The business world watched in fascination over the last several months as Uber devolved into a lawsuit-wracked, PR nightmare. This culminated recently with its CEO (or should we say CEBro?) taking a leave of absence (to “grow up”) and ultimately being forced to resign by several major investors.
The tech world seems to be full of these stories, as popularized by the popular HBO series “Silicon Valley.” But it’s not only tech companies. All CEOs operate in a different world today than they did a decade ago. Gone are the days when CEOs had a long career working their way up in the same company, steeped in tradition and “the way we do things.” Today’s CEO’s must continually reinvent themselves to face the increasingly rapid rate of change being faced by all industries.
So, what skills does a CEO have to hone continually? Pavel Arayman identifies these five:
- We just talked about the never-ending change we face in the world today, and CEO’s ability to adapt with that change is key to keeping up with customer needs, attracting and retaining talent, and improving productivity and profitability. You can know longer just be an expert at your industry – you must continually scan the environment for new technology, emerging competitors, and nascent consumer trends.
- Harvard Medical School found increases in dopamine levels when employees were praised for their work, leading to 50% increases in productivity. As CEO, you set the tone and example for praising and appreciating employees. (However, beware the trap: inauthentic praise can yield the opposite employee reaction.)
- Surprisingly, delegation is on the list of important CEO skills. A decade ago, delegation was perhaps what CEOs did best. Today, when CEOs of rapidly growing companies do not spent 30 to 40 years waiting to take the reins, delegation is more important that ever. Delegation leads to effective time management, smoother operations, and having time for strategic planning and long-term development.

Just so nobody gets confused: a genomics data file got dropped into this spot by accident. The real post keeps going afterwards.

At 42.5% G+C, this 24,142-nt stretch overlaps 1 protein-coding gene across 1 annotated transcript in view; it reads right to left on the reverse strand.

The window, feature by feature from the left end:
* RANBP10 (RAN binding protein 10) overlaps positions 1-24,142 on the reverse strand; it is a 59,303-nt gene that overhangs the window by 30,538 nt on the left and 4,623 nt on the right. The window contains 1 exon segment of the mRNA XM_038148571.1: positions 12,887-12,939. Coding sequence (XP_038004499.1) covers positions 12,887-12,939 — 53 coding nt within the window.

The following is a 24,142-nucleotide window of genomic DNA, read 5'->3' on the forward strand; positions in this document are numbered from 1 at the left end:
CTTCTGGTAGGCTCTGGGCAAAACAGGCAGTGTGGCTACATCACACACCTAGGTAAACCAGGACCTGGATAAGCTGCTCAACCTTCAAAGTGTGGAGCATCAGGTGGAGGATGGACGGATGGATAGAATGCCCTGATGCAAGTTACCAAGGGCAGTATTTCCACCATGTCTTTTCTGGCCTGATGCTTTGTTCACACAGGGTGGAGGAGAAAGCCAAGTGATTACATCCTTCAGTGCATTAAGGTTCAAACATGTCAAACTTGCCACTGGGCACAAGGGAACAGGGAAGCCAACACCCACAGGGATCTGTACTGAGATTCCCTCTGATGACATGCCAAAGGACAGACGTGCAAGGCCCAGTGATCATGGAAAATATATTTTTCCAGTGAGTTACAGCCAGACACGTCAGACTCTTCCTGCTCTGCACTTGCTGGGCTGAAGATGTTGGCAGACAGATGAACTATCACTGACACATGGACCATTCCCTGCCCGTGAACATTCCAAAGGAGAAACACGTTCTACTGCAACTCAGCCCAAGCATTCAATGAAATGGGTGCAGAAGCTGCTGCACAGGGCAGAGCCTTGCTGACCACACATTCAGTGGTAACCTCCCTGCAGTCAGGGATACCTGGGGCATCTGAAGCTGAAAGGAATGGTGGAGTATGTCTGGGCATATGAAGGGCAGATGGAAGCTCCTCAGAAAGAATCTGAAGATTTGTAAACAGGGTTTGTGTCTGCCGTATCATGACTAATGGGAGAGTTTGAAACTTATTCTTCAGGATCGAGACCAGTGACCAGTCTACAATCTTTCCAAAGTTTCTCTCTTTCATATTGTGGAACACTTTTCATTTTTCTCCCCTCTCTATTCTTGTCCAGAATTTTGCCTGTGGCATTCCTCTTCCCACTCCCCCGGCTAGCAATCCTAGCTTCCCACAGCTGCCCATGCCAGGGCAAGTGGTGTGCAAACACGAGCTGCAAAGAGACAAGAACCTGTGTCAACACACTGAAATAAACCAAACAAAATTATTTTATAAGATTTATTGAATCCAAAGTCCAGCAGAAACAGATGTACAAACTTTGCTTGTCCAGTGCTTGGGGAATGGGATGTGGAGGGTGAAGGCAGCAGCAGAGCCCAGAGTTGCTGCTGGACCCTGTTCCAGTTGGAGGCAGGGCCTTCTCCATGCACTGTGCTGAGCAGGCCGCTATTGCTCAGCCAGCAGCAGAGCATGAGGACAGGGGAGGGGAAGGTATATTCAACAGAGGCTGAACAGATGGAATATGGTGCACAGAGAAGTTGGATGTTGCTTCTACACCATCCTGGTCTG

- Focus is the first cousin of delegation. Most CEOs are not working on ten or more projects at once. They work hard, diligently, and they focus on a few initiatives that will have the most impact in driving the company forward. They leave “business as usual” to lower level managers and employees so they can address the big picture.
- While it may sound simplistic, growth only happens when you plan for it. These are the activities that have you periodically evaluating how things are done and challenging every assumption. Ambitious, and simultaneously realistic, goals pave the way for business growth. As Arayman says, “All top CEOs have a plan and contingencies for every foreseeable future outcome. The only way to speed your company’s growth is to have an all-encompassing plan in place; sales aren’t going to just fall from the sky.”
And let’s add one more: Introspection
Successful CEOs are introspective: they explore their own motivations, behaviors, successes and failures. Personally and professionally, CEOs are self-disciplined. Tim Ferriss, author of The 4-Hour Workweek writes: “You are the average of the five people you associate with most, so do not underestimate the effects of your pessimistic, unambitious, or disorganized friends. If someone isn’t making you stronger, they’re making you weaker.”
To grow as a leader, you must surround yourself with top talent, a variety of information sources, and new and different experiences. It’s not easy, but you must take time to focus on the long term.This will prevent you from becoming stale, from missing key opportunities, and will help you continue to grow your business. Indra Nooyi, PepsiCo CEO, said it best: “Just because you are CEO, don’t think you have landed. You must continually increase your learning, the way you think, and the way you approach the organization.”